Asked at a news conference if the state’s 42,000 state employees, including those at Kansas University, would be paid Friday, Sebelius’ budget director Duane Goossen said, “I don’t know.”
In addition to state employee paychecks, payments to schools, Medicaid, and income tax refunds are also in question.
The state’s general fund had $10.4 million in it Monday morning, Goossen said. The state’s payroll is $24 million, and state officials start processing those checks Wednesday for payment Friday. Last Friday, the state stopped paying income tax refunds because of the lack of cash.
The fireworks erupted after Sebelius requested a $225 million certificate of indebtedness to handle payments during the current low cash-flow period. Certificates of indebtedness, which have become almost routine during the past 10 years, allow the state to move funds around for cash-flow purposes.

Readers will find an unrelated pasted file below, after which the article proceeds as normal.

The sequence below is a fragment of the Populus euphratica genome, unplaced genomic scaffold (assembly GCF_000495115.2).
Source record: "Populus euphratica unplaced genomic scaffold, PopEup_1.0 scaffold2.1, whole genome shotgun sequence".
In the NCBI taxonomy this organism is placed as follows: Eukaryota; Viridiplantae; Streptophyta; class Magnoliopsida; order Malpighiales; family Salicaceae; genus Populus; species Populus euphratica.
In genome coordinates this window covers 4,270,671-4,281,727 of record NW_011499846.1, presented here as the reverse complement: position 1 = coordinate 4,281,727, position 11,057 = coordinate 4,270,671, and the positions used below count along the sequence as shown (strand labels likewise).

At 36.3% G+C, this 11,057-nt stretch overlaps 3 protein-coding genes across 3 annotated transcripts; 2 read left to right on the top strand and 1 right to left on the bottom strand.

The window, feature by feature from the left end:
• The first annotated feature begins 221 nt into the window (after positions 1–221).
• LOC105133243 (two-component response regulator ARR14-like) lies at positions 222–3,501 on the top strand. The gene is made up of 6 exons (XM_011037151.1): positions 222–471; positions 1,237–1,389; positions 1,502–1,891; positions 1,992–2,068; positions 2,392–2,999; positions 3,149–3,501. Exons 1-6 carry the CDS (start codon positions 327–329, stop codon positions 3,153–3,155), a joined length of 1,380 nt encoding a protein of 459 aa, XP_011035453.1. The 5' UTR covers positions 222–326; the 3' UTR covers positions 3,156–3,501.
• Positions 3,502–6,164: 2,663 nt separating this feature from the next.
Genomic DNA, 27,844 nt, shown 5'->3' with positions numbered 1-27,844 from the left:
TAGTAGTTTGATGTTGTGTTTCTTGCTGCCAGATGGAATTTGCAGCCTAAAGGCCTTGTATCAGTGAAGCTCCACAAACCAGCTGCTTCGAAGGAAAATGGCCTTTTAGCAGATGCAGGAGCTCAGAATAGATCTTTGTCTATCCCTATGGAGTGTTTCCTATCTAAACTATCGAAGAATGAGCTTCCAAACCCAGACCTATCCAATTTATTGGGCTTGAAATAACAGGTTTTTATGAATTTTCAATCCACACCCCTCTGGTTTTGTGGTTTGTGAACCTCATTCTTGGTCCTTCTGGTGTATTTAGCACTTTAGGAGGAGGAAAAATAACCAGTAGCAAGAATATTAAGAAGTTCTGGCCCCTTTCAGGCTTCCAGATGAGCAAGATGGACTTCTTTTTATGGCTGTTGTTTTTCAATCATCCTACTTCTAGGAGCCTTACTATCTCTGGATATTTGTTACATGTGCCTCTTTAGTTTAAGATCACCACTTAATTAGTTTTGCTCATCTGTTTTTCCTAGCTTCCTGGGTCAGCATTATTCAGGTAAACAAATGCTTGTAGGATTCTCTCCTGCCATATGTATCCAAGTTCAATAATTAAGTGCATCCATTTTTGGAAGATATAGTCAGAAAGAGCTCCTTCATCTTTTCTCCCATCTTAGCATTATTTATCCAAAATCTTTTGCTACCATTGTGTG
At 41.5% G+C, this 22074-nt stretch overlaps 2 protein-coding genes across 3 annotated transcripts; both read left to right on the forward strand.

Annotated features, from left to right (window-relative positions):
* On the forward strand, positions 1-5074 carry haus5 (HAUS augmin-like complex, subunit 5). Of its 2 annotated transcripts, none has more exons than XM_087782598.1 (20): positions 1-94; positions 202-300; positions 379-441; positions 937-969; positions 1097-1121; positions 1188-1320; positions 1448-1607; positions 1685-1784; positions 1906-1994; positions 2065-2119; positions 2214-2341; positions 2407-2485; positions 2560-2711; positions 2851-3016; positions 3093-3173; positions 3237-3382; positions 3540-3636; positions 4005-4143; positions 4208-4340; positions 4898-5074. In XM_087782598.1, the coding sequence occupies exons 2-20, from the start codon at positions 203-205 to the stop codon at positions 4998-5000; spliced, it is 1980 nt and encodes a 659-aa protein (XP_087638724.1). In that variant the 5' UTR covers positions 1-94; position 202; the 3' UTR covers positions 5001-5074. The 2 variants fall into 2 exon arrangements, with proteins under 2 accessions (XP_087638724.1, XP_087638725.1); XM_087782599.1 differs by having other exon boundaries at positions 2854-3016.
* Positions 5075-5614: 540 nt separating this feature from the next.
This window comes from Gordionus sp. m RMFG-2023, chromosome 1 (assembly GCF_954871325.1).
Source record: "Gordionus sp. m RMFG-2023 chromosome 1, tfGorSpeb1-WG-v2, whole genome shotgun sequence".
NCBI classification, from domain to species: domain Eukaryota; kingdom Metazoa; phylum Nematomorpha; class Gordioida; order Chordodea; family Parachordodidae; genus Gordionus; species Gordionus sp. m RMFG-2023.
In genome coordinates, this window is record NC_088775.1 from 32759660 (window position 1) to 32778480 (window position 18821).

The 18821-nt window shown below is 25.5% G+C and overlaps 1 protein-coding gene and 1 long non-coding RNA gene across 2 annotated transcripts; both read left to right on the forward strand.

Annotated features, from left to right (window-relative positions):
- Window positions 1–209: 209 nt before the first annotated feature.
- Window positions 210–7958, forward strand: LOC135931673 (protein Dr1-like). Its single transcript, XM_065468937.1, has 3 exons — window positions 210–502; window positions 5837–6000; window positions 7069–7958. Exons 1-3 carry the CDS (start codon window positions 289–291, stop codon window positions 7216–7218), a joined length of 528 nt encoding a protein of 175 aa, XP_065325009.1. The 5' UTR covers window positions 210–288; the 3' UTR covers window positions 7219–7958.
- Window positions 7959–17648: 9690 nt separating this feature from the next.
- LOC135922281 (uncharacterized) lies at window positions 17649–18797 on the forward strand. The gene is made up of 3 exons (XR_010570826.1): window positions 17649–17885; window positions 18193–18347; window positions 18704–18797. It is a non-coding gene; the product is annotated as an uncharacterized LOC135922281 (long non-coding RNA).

Issuing the certificates requires agreement from legislative leaders, and the state has already issued $550 million worth during the current fiscal year.
But this time, House Speaker Mike O’Neal, R-Hutchinson, and Senate President Steve Morris, R-Hugoton, refused.
They demanded that Sebelius, a Democrat, cut the budget first to close an increasing revenue gap.
It's nice to know that even after the Bush Years, we can still blame the Republican party for pain and suffering.
Looks like I won't be paying my mortgage or renewing my auto insurance this week!